Private Account Management Services
Newsletter Issued 12-09-03:
By: John T. Moir
Chief Editor: John Allen
Associate Editor: Barbara Crenshaw

Position overview . . .

Our November 10th newsletter forecast that the DOW was in the process of putting in a climatic top and was expecting a trading range between DOW 9,240 and 9,910 proved to be partially accurate with the actual trading range between 9,585 and 9,903. The complacent level of optimism has been artificially supporting the major stock indices due to the various stimulus packages implemented earlier this year. We forecasted that the US dollar would be range-bound, but stated that a move to euro fx equivalent of $1.20 was possible and could cause US treasuries to be liquidated by foreigners. This assessment was partially correct with the US dollar continuing its decline to euro fx $1.2018. Foreigners have decided to hold their US treasury positions, causing the various T-Bills, T-Notes and T-Bonds to be supported during the month, as initially forecasted.

Looking forward . . .

The economy grew 8.2% in the third quarter, which included the final inventory revisions. The refund checks and the accelerated tax cut boosted after-tax income, allowing consumers to have more disposable income with which to shop. Consumer spending soared 6.6% in the quarter, however, if the impact of the tax cut were deducted from the Gross Domestic Product (GDP), the third quarter growth would have been 3.4%. Automakers offered aggressive incentives, to clear the car lots of 2003 models, boosting sales in the third quarter at a 38% annualized rate. This added nearly 1.2% to the GDP. The net of these two temporary boosts caused the GDP grow only 2.2%.

The US has had a continuous problem with it’s huge annual trade deficit. This unprecedented trade deficit currently represents a record-breaking 5.6% of GDP. The US is currently able to profit from a number of the world’s economies desires to pull themselves out of a very long-term economic slump, but the US dollar value depends greatly on supply and demand. More and more nations are slowing their use of the US dollar. Saudi Arabia now takes euros for its crude oil exports rather than US dollars. In addition, Russia, which is becoming a major source of crude oil production, has been amassing euros since early 2002. Those nations that previously amassed US dollars consistently lose huge sums as the US dollar falls. As a result, they are moving out of harms way and into the euro fx. A prudent person would take out some insurance on the US dollar devaluation, especially if their entire net worth is in US dollars. This form of insurance or hedging is available through our management services, while still holding investments is US dollars.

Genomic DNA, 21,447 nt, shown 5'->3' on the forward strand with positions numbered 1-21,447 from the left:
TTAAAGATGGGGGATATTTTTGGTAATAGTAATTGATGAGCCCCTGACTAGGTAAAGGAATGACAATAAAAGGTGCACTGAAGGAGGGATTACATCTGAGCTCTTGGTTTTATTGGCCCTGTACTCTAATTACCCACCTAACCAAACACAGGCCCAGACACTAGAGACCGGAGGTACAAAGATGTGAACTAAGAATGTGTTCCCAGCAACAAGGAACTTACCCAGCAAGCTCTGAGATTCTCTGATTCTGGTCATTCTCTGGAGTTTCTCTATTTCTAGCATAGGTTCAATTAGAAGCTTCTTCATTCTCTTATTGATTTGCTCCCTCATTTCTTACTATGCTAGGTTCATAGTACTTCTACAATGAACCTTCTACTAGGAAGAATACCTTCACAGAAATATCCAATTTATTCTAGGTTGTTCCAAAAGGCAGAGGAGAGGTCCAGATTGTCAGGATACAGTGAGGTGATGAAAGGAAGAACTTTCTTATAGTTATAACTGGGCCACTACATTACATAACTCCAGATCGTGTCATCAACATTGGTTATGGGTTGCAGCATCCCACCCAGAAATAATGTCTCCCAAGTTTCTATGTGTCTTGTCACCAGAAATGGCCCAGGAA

The US dollar decline is expected to continue and we anticipate an additional decline of 15% to 20% over the next 3 to 5 years. However, with the US dollar currently oversold, we could be due for a period of consolidation prior to the resumption of this bearish trend.

Our assessment remains unchanged that the DOW and the other major stock indices are in the process of topping, with our wave pattern technical analysis forecasting a DOW trading range between 9,210 and 10,000 for the month of December. This type of slow ascending and narrowing trading range for the major stock indices is quite common within bear market rallies, making it difficult to project the actual top in price. When the resumption in this bearish trend is continued, the initial move will likely be very sharp, as the bullish investors scramble to liquidate their positions.